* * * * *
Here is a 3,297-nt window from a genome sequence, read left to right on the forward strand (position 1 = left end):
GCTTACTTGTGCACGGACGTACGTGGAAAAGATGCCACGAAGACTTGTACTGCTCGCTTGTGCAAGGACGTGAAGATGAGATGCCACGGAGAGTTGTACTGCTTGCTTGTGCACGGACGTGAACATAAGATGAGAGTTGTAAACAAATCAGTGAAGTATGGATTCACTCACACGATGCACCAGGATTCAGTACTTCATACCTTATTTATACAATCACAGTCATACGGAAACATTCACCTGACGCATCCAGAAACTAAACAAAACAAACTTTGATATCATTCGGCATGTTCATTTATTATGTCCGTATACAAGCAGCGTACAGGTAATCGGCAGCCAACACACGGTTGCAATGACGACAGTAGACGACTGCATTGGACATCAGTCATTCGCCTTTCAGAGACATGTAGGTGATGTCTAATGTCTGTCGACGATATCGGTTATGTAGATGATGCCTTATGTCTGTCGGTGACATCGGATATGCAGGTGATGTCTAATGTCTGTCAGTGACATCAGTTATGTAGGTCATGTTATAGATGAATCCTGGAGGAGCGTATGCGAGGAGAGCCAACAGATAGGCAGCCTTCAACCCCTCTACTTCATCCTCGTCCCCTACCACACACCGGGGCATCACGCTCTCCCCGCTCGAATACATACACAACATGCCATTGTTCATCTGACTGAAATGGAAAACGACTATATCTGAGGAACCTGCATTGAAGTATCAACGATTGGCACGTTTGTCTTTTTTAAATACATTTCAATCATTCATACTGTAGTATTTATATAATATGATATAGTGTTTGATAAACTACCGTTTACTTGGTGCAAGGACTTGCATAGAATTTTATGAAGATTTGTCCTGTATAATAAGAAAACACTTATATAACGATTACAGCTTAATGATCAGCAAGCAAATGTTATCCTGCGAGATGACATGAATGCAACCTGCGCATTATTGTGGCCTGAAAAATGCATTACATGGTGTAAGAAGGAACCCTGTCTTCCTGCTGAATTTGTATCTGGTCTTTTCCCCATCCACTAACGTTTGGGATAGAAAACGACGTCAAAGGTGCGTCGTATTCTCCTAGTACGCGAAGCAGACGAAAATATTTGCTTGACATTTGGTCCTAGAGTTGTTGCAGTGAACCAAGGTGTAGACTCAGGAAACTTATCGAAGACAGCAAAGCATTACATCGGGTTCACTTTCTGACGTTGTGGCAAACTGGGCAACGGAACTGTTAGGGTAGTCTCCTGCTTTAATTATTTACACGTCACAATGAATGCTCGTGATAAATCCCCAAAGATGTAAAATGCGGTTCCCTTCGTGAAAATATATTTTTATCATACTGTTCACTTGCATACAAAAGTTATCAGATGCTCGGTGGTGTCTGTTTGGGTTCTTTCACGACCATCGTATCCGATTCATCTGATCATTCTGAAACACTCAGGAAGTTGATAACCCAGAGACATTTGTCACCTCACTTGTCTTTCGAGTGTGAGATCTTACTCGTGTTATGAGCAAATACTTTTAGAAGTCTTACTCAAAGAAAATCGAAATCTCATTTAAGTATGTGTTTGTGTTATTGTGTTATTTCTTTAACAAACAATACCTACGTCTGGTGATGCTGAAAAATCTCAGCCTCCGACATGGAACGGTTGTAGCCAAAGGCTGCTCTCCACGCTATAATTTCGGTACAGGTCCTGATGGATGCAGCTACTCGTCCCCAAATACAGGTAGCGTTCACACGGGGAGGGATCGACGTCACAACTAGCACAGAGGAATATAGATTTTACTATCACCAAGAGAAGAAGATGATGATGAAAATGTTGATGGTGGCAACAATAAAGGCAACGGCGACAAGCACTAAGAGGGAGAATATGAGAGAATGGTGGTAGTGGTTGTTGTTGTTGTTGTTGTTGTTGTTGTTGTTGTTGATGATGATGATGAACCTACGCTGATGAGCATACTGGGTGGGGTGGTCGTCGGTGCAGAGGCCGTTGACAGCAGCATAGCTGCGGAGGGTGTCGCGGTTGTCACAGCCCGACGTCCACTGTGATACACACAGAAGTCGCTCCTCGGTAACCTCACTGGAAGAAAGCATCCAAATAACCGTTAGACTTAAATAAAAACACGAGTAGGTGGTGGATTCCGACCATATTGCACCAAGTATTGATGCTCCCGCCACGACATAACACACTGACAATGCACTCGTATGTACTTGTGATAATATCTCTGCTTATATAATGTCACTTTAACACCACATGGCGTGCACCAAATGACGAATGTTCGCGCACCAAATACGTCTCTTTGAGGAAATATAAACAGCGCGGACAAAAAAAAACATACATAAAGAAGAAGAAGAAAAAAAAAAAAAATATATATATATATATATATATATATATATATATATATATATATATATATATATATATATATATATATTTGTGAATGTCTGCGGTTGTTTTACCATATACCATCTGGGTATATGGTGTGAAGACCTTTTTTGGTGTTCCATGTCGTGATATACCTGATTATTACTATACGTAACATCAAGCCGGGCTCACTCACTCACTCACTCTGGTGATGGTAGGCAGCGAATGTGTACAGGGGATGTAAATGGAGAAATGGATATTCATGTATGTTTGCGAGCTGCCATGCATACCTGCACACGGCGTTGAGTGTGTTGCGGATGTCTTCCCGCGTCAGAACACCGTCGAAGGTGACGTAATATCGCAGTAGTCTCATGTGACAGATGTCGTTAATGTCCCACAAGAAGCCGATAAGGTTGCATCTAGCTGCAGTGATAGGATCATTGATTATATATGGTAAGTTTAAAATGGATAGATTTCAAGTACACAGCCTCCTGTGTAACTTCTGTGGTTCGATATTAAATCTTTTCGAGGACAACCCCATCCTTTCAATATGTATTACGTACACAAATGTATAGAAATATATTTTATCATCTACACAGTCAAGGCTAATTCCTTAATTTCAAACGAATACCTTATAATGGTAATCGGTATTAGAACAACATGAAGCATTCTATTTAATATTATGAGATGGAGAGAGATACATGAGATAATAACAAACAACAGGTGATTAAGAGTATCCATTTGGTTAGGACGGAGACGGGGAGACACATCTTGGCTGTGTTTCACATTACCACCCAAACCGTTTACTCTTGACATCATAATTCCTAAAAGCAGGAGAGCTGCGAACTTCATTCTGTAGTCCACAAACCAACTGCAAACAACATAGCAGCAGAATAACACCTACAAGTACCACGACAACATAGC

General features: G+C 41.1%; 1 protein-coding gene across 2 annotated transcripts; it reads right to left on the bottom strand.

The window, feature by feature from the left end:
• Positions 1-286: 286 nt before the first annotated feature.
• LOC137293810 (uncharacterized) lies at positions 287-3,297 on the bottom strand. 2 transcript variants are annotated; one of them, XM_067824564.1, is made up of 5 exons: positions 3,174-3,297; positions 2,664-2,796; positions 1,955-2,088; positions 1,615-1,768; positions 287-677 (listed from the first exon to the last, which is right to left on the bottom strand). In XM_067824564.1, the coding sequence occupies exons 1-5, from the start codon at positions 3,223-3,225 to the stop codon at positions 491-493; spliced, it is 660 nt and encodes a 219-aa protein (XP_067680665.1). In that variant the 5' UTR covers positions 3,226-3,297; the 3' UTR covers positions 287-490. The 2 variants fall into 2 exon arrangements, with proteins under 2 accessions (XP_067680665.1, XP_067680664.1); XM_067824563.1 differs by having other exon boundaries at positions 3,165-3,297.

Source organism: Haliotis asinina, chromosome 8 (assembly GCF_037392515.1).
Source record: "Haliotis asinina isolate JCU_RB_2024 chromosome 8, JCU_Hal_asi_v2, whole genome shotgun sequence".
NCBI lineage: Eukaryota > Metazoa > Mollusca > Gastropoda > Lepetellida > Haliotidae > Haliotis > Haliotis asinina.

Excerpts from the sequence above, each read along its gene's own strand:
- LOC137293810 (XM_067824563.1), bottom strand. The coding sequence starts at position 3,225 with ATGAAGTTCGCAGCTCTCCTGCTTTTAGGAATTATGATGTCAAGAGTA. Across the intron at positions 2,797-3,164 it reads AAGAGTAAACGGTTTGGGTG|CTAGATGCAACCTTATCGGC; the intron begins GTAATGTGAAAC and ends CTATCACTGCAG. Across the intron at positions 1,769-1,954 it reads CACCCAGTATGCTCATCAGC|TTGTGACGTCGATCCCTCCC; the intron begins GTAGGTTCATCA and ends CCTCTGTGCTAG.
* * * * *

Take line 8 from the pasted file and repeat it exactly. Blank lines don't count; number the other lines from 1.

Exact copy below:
Source record: "Haliotis asinina isolate JCU_RB_2024 chromosome 8, JCU_Hal_asi_v2, whole genome shotgun sequence".